Many a few have travelled across the 5 boroughs and tri-state area to slip off into the night with their alleged lovers and perhaps there is some poetic imagery to be drawn from a no-good cabby named Joe who high-tails it to Yonkers in the evenings to be with his mistress.
Maybe they sought the romance and peacefulness of an evening by the Hudson as they held each other tightly.
Whatever the reason, one thing is for sure…Yonkers without a doubt, is a city of many many secrets.
A quaint and simple notion still exists throughout America, that if children ran the government instead of adults, many of the modern-day issues associated with government leaders would disappear overnight, creating a utopian environment in which the country could finally thrive on for generations to come.
This of course begs the question of why? Are children smarter than adults; adults who seemingly are more qualified than the average adult, adults who are well-educated, accomplished, and elected into positions of power over the masses?
The basic assumption is that children are inherently honest, unflappable and possess the ability to want for a greater good and not just for themselves.
These character traits among others, would have served the leaders of AOL and Patch tremendously well in the five-year run of what was considered upon its conception, as the most cutting edge and game-changing idea in the 21st Century of journalism.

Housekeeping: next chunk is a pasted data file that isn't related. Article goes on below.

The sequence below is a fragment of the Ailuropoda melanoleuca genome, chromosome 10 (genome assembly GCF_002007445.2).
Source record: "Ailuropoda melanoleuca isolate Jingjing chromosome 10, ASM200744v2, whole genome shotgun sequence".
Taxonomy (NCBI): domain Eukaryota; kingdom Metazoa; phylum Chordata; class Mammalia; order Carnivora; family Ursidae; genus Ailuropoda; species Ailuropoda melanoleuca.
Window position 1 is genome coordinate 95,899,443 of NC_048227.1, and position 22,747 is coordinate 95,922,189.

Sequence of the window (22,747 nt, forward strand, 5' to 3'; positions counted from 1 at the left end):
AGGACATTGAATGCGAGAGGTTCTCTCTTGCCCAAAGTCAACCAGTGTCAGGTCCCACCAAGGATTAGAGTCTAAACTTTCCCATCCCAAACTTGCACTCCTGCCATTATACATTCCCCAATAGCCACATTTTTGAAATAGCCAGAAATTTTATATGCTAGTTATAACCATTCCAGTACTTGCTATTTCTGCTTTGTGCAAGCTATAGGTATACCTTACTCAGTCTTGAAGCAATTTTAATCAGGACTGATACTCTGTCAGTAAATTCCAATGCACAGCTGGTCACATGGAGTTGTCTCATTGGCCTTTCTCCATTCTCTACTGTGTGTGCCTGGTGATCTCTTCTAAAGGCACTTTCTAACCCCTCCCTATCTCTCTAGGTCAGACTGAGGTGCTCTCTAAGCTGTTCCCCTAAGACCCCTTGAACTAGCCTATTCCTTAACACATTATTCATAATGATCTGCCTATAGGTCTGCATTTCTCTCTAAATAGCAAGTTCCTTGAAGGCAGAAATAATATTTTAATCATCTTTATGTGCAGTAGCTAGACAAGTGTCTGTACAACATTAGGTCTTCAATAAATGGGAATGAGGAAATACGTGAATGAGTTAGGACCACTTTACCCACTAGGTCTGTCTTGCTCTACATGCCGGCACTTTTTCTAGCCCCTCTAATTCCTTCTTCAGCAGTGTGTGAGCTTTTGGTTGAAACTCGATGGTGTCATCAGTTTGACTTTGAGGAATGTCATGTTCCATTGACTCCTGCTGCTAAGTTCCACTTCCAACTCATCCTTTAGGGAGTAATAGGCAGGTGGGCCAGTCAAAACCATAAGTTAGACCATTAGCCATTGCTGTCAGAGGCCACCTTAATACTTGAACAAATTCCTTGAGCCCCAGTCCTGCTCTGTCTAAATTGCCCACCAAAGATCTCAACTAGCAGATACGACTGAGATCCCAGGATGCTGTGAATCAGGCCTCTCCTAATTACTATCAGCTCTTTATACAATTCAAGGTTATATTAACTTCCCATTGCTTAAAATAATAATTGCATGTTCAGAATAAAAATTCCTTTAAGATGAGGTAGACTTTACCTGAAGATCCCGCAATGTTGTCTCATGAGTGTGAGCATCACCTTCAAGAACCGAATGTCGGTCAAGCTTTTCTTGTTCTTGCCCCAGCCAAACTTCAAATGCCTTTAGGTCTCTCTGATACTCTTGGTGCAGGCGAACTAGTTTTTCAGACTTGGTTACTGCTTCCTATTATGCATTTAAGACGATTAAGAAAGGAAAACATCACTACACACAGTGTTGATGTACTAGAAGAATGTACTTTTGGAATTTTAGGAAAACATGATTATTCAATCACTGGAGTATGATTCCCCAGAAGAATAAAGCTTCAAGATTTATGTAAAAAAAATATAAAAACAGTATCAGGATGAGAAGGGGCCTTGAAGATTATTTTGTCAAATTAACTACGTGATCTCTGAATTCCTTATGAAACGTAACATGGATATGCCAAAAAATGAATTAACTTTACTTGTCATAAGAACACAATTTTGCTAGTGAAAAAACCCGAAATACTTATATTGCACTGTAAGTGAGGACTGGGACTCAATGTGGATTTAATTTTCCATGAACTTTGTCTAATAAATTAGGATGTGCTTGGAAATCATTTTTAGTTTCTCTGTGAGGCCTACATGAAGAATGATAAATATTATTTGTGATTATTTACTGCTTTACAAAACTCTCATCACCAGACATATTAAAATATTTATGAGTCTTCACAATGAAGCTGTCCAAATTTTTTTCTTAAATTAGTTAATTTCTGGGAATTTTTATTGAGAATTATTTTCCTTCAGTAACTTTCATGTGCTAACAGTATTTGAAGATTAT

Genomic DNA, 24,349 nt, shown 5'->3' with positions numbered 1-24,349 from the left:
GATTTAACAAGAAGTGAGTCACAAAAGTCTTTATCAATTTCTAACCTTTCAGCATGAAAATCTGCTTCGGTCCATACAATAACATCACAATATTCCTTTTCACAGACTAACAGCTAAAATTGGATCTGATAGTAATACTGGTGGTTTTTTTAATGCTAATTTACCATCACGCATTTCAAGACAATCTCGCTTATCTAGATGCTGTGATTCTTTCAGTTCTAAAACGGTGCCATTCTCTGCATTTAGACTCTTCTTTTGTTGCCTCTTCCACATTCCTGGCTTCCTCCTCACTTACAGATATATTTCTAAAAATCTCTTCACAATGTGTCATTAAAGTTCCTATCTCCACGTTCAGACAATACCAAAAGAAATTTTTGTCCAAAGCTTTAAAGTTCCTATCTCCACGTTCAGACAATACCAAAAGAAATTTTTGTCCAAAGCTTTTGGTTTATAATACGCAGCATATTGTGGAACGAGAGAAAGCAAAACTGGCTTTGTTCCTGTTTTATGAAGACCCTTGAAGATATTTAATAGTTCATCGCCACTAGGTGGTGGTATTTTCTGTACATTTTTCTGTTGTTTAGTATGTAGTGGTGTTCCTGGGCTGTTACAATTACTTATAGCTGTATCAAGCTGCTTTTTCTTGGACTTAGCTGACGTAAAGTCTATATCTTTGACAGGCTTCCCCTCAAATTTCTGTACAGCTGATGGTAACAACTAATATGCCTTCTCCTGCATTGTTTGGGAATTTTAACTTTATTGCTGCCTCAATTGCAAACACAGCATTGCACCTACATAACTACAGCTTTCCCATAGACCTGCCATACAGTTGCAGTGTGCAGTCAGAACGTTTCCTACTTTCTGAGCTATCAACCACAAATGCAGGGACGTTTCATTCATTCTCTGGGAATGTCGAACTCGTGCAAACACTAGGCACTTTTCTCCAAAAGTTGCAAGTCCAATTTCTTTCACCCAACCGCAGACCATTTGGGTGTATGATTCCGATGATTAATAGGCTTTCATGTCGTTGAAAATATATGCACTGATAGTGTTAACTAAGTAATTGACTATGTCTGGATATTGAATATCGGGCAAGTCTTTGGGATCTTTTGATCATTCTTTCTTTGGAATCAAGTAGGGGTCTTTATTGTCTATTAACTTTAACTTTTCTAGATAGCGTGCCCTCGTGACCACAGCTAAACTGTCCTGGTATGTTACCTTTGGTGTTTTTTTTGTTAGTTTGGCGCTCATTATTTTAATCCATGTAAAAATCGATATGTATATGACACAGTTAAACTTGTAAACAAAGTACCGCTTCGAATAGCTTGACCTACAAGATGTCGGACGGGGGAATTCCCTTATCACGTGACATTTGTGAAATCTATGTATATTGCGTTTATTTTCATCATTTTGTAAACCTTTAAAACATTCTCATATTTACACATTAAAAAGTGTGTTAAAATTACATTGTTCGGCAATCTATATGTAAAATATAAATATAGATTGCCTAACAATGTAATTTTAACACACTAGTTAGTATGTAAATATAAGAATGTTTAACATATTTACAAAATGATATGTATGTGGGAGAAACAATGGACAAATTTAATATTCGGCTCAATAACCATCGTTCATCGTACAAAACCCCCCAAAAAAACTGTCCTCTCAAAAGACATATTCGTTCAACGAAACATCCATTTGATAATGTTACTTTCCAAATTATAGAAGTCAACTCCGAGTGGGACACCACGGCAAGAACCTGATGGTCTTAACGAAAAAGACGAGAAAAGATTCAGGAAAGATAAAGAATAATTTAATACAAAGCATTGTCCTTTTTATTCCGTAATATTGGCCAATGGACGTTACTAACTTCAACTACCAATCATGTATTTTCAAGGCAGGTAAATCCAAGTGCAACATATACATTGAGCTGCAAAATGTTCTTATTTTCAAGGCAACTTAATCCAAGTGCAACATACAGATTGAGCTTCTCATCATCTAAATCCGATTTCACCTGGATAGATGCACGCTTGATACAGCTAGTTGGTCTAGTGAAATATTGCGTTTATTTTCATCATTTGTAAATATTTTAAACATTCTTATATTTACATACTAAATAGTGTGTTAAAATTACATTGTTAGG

Imagine this…your town, village, hamlet or city has a news website where you can find breaking news, current events, a calendar of events, business listings and perhaps most importantly, a spotlight on the everyday local things that matter to you.
You could come to your local Patch site and see your friends, your friend’s child, your own child, your teacher from 25 years ago.
If you have moved away or were retired, you can keep tabs on the daily happenings of your hometown, regaled and in some cases entranced, by the images of snowstorms you no longer had to deal with, summer scenes you longed for in your heart and familiar places and faces of a community you spent time in, raising a family and having a life.
Patch’s reach into the local community was never just local, thanks in large part to the projective power of social media and Patch’s ability to garner people and ideas from across the country to create a self-contained ecosystem of local content with far-reaching appeal.